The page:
Take the 2-minute tour ×
Stack Overflow is a question and answer site for professional and enthusiast programmers. It's 100% free, no registration required.

Using PHP PDO, is there a way to distinguish the difference between an UPDATE failing, and an UPDATE running successfully but setting a field to its existing value?

$sql = 'UPDATE table SET column = :column WHERE id = :id';
$statement = $db->prepare($sql);
$statement->bindParam(':column', $column, PDO::PARAM_STR);
$statement->bindParam(':id', $id, PDO::PARAM_INT);
$RowsUpdated = $statement->rowCount();
echo '$RowsUpdated = '.$RowsUpdated.'<br />';

The above code sets $RowsUpdated to 1 if the value of $column is a new value, and sets it to 0 if it's the same as the existing value. I tried to force an error by altering the SQL statement, but it never returns a non-numeric value (such as NULL or False) and is never less than 0.

When SELECT'ing rows with COUNT(*), fetchColumn() returns the number of rows if there are any, or 0 if there aren't any, or something else if there's an error. So I'm able to use ($countRowsSelected > 0) to detect rows, ($countRowsSelected === "0") to detect no rows, and ELSE to detect an error.

Is it possible to do this with an UPDATE? In addition to the UPDATE, I want to trigger secondary actions but only if the saved value has CHANGED, so I want this:

if ($RowsUpdated > 0) {
    // We go a NEW value, let's do a little dance
} else if ($RowsUpdated === "0") {
    // It saved, but the value was unchanged
} else {
    // Error!

I tried adding PDO::MYSQL_ATTR_FOUND_ROWS => true to my PDO, but this caused rowCount() to return 1 regardless of whether or not the value changed, so it didn't help.

share|improve this question
a failed statement would return a boolean false or throw an exception, depending on your pdo settings. a query which doesn't update (or match) anything is not a failure - it's just an empty result set. –  Marc B Jan 28 '13 at 19:21
UPDATE failing maybe you must use ACID transactions - with try catch you can inspect when it fails. –  Ragen Dazs Jan 28 '13 at 19:22
I was using ERRMODE_SILENT which I thought was best/safest for live environments, but I guess that may have been suppressing the error (?) although I was still able to get 1, 0 or NULL from a SELECT with that setting, just not with an UPDATE. It would be useful to know where the failure is, rather than just catching an error somewhere in the PDO. Meaning, it would be good to identify the error was around the UPDATE, by returning 1+, 0 or NULL for the rows UPDATED. –  Edward Jan 28 '13 at 19:55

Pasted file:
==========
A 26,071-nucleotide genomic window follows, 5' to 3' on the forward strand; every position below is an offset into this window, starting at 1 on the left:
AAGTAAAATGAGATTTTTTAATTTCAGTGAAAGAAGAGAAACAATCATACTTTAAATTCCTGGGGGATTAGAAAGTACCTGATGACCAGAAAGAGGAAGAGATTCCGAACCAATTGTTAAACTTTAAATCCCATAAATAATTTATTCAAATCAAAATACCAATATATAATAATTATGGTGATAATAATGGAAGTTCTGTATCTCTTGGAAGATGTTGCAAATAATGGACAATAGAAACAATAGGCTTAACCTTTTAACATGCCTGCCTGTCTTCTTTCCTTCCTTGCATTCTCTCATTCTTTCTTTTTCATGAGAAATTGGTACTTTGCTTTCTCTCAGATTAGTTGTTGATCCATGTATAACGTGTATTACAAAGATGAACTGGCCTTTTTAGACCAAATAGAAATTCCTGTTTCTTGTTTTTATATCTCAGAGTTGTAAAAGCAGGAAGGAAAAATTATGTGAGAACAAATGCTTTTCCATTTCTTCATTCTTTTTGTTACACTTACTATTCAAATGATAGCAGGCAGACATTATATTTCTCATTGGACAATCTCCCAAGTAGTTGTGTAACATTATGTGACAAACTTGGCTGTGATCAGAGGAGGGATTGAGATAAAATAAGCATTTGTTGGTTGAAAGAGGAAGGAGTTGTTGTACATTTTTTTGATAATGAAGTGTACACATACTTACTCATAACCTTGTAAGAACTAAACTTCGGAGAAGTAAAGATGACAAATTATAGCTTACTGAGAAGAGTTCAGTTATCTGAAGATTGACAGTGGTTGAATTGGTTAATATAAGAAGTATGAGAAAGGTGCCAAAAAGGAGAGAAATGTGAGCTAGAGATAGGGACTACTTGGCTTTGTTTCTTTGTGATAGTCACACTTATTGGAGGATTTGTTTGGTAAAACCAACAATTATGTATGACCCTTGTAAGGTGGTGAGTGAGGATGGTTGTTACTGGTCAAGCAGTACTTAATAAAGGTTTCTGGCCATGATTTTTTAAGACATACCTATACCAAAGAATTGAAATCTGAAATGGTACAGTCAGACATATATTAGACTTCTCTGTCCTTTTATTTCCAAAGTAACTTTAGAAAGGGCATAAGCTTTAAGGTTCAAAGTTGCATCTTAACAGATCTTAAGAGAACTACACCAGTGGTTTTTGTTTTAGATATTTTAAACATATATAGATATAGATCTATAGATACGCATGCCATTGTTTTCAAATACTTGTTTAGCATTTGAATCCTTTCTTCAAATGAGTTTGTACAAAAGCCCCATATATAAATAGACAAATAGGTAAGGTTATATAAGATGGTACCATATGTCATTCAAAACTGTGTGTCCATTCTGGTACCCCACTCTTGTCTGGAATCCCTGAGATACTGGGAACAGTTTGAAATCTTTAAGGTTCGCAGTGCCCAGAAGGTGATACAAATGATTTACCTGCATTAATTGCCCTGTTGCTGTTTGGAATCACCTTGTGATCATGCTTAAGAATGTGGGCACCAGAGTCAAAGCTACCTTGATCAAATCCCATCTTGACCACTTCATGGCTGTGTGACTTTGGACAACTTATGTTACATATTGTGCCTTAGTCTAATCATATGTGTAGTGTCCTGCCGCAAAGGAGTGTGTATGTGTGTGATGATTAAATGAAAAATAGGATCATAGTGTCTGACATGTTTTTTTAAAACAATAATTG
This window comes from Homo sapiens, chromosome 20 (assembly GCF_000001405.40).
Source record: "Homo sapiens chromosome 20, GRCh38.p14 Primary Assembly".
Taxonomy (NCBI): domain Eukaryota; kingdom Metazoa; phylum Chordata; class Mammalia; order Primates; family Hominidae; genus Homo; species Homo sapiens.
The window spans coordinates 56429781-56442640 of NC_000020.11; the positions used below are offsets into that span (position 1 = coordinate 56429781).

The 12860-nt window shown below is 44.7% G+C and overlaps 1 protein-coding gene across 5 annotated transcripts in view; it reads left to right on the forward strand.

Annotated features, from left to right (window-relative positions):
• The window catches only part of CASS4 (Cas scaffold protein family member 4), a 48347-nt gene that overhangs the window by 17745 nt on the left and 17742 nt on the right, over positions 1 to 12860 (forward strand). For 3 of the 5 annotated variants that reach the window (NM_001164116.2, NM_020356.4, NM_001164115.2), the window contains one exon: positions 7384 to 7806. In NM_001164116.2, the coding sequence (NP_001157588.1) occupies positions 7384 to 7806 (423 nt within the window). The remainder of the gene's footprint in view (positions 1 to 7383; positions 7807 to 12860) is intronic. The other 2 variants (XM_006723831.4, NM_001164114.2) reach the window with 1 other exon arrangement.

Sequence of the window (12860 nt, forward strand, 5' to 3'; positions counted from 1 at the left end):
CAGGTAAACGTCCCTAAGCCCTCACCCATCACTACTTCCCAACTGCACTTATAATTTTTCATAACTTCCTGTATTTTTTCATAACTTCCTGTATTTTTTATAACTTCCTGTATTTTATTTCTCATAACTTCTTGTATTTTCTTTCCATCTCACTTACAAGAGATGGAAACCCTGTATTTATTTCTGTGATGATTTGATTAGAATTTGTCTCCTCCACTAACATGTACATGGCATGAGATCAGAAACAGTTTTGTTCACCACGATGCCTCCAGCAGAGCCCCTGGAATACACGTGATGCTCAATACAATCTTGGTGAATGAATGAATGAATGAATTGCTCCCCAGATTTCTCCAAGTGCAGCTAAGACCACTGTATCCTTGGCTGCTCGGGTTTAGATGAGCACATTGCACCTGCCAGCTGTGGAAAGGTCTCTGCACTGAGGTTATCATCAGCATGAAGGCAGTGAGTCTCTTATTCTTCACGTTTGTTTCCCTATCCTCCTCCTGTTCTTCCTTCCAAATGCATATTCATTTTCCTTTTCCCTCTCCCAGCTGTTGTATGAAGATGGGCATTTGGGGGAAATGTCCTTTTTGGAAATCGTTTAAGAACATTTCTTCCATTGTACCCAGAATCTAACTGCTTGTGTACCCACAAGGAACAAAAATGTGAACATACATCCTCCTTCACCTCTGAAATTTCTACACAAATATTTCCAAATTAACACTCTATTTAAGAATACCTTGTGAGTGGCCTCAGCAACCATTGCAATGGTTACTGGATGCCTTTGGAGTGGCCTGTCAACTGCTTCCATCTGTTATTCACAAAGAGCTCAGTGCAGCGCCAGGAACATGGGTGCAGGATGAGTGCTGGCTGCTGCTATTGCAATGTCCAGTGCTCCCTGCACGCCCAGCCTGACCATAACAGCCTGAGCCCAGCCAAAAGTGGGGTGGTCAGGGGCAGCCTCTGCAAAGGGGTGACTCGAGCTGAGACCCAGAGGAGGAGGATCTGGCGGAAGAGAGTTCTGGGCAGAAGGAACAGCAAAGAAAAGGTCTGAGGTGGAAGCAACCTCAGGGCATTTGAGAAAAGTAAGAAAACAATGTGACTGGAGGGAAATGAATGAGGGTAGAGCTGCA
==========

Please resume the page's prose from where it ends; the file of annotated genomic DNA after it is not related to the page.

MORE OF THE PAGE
1 Answer 1

up vote 0 down vote accepted

You could do one of the following:

  1. Use PDO::errCode(), respectively PDOStatement::errorCode(), to check if a SQL error occurred, or
  2. Initialize your database connection with the PDO::ATTR_ERRMODE set to PDO::ERRMODE_EXCEPTION (see manual). This way PDO throws an exception that you can catch.
share|improve this answer
Do you favour either of these approaches over the other? I'm thinking ERRMODE_EXCEPTION may be the way to go. Is it safe to use in live environments if I only output a custom message (rather than $e->getMessage() of the PDOException)? It appears the try/catch will detect any error inside the PDO, whether it's in the initial SELECT, or the subsequent UPDATE, so I think it'll cater for ANY error up to the final '$db = null;' statement. If this is the case, I don't need a separate error for the UPDATE, just one overall error for any failure, which is great. Can you confirm this? –  Edward Jan 28 '13 at 19:50
I prefer ERRMODE_EXCEPTION. Checking for errors using errorCode() after each and every query is easy to forget (making errors that you forgot to check for even more surprising). In my opinion, using Exceptions makes it easier to track down errors. Using this approach in a live environment is usually not a problem, since you can catch the exception and treat it at your own discretion (e.g. print it along with the call stack in your development environment, and simply print a generic error message in your live environment). –  helmbert Jan 28 '13 at 20:03

Your Answer


By posting your answer, you agree to the privacy policy and terms of service.

Not the answer you're looking for? Browse other questions tagged or ask your own question.